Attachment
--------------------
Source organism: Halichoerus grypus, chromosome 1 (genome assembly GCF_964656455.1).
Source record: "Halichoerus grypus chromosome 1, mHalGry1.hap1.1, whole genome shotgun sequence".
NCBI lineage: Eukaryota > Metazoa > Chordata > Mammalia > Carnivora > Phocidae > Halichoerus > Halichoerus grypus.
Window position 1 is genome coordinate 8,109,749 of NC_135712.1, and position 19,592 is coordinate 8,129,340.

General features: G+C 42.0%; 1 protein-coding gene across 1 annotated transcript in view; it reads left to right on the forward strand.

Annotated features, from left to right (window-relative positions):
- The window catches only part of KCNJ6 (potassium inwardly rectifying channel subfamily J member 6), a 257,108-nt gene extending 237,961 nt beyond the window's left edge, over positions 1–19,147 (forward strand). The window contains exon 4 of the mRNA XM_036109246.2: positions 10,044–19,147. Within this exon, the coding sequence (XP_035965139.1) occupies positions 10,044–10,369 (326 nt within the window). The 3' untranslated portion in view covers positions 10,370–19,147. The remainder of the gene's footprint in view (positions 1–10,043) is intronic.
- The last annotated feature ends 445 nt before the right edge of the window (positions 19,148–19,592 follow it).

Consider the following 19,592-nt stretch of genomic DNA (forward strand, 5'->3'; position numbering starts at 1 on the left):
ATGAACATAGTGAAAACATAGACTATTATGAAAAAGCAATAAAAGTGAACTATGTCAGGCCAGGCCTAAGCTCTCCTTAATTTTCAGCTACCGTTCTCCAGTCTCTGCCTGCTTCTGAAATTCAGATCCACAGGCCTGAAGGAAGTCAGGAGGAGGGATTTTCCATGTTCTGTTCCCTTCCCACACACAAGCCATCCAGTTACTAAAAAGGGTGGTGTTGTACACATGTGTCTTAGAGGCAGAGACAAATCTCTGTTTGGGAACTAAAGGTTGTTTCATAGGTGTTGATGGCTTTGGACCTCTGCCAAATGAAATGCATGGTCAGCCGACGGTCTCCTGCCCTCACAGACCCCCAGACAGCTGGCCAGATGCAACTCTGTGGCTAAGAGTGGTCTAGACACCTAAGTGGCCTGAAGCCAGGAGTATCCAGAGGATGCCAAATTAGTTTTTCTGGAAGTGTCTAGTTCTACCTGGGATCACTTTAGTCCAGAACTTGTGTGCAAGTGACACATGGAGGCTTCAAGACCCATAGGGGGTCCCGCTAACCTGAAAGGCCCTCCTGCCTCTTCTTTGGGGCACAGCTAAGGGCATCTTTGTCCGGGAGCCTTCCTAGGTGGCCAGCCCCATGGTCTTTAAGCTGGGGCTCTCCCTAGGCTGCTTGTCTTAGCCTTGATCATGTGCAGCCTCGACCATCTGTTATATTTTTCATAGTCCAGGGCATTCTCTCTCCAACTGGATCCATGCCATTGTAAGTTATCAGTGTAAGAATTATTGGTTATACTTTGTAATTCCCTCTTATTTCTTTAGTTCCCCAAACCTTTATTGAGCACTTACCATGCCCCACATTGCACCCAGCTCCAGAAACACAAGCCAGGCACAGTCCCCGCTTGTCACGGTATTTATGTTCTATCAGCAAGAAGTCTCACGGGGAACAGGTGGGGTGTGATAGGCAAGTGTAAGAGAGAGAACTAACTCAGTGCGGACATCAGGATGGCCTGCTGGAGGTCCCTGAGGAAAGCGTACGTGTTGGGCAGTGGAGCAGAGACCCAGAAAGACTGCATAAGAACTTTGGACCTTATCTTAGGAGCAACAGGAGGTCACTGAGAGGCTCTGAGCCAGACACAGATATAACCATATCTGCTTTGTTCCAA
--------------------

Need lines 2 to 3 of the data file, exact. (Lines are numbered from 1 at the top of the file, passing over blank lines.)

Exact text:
Source record: "Halichoerus grypus chromosome 1, mHalGry1.hap1.1, whole genome shotgun sequence".
NCBI lineage: Eukaryota > Metazoa > Chordata > Mammalia > Carnivora > Phocidae > Halichoerus > Halichoerus grypus.